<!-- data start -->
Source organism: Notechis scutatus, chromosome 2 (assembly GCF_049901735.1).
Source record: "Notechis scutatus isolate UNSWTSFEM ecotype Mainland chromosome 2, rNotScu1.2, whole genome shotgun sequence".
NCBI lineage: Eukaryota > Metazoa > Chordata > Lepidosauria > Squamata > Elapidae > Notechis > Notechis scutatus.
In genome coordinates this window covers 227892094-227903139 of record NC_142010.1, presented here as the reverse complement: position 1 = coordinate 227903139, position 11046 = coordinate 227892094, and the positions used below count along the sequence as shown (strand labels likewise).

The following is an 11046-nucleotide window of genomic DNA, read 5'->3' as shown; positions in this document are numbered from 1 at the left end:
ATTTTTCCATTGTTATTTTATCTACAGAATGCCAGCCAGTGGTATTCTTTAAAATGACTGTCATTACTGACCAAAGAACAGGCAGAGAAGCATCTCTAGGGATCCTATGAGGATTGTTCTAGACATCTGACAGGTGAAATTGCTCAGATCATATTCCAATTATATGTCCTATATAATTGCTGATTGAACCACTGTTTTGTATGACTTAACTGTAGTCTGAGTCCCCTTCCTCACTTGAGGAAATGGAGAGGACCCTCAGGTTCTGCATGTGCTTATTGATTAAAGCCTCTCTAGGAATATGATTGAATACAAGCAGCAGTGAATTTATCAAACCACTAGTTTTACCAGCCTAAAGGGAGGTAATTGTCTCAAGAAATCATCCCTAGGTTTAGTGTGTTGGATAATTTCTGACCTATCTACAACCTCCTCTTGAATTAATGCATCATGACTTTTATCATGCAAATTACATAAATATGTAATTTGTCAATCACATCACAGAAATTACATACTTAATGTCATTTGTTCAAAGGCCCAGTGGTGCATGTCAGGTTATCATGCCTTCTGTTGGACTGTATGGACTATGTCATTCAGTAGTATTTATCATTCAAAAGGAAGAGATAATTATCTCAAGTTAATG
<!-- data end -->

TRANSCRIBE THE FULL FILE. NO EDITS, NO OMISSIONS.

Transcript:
Source organism: Notechis scutatus, chromosome 2 (assembly GCF_049901735.1).
Source record: "Notechis scutatus isolate UNSWTSFEM ecotype Mainland chromosome 2, rNotScu1.2, whole genome shotgun sequence".
NCBI lineage: Eukaryota > Metazoa > Chordata > Lepidosauria > Squamata > Elapidae > Notechis > Notechis scutatus.
In genome coordinates this window covers 227892094-227903139 of record NC_142010.1, presented here as the reverse complement: position 1 = coordinate 227903139, position 11046 = coordinate 227892094, and the positions used below count along the sequence as shown (strand labels likewise).

The following is an 11046-nucleotide window of genomic DNA, read 5'->3' as shown; positions in this document are numbered from 1 at the left end:
ATTTTTCCATTGTTATTTTATCTACAGAATGCCAGCCAGTGGTATTCTTTAAAATGACTGTCATTACTGACCAAAGAACAGGCAGAGAAGCATCTCTAGGGATCCTATGAGGATTGTTCTAGACATCTGACAGGTGAAATTGCTCAGATCATATTCCAATTATATGTCCTATATAATTGCTGATTGAACCACTGTTTTGTATGACTTAACTGTAGTCTGAGTCCCCTTCCTCACTTGAGGAAATGGAGAGGACCCTCAGGTTCTGCATGTGCTTATTGATTAAAGCCTCTCTAGGAATATGATTGAATACAAGCAGCAGTGAATTTATCAAACCACTAGTTTTACCAGCCTAAAGGGAGGTAATTGTCTCAAGAAATCATCCCTAGGTTTAGTGTGTTGGATAATTTCTGACCTATCTACAACCTCCTCTTGAATTAATGCATCATGACTTTTATCATGCAAATTACATAAATATGTAATTTGTCAATCACATCACAGAAATTACATACTTAATGTCATTTGTTCAAAGGCCCAGTGGTGCATGTCAGGTTATCATGCCTTCTGTTGGACTGTATGGACTATGTCATTCAGTAGTATTTATCATTCAAAAGGAAGAGATAATTATCTCAAGTTAATG